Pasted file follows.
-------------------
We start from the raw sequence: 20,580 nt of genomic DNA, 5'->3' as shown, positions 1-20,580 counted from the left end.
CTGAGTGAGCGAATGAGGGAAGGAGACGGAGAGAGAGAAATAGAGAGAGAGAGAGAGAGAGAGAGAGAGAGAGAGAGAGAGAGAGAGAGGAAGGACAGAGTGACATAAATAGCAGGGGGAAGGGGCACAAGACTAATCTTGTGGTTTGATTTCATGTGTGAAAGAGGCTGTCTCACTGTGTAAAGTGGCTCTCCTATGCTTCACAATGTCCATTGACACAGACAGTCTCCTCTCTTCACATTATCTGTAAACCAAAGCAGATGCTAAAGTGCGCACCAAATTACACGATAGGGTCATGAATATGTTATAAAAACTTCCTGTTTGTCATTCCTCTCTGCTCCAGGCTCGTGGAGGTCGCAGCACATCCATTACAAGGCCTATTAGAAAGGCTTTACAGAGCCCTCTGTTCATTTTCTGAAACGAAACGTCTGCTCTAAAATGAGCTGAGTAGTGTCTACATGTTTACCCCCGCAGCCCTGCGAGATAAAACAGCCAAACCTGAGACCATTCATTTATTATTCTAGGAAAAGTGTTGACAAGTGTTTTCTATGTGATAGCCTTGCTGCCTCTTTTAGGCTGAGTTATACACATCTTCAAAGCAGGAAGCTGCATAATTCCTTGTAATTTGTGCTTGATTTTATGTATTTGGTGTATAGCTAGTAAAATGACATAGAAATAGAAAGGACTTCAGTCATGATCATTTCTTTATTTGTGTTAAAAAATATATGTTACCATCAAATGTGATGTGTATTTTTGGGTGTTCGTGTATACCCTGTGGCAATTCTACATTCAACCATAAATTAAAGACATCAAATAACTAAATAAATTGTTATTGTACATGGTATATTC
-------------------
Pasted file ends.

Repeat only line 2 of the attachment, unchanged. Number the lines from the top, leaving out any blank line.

CTGAGTGAGCGAATGAGGGAAGGAGACGGAGAGAGAGAAATAGAGAGAGAGAGAGAGAGAGAGAGAGAGAGAGAGAGAGAGAGAGAGAGGAAGGACAGAGTGACATAAATAGCAGGGGGAAGGGGCACAAGACTAATCTTGTGGTTTGATTTCATGTGTGAAAGAGGCTGTCTCACTGTGTAAAGTGGCTCTCCTATGCTTCACAATGTCCATTGACACAGACAGTCTCCTCTCTTCACATTATCTGTAAACCAAAGCAGATGCTAAAGTGCGCACCAAATTACACGATAGGGTCATGAATATGTTATAAAAACTTCCTGTTTGTCATTCCTCTCTGCTCCAGGCTCGTGGAGGTCGCAGCACATCCATTACAAGGCCTATTAGAAAGGCTTTACAGAGCCCTCTGTTCATTTTCTGAAACGAAACGTCTGCTCTAAAATGAGCTGAGTAGTGTCTACATGTTTACCCCCGCAGCCCTGCGAGATAAAACAGCCAAACCTGAGACCATTCATTTATTATTCTAGGAAAAGTGTTGACAAGTGTTTTCTATGTGATAGCCTTGCTGCCTCTTTTAGGCTGAGTTATACACATCTTCAAAGCAGGAAGCTGCATAATTCCTTGTAATTTGTGCTTGATTTTATGTATTTGGTGTATAGCTAGTAAAATGACATAGAAATAGAAAGGACTTCAGTCATGATCATTTCTTTATTTGTGTTAAAAAATATATGTTACCATCAAATGTGATGTGTATTTTTGGGTGTTCGTGTATACCCTGTGGCAATTCTACATTCAACCATAAATTAAAGACATCAAATAACTAAATAAATTGTTATTGTACATGGTATATTC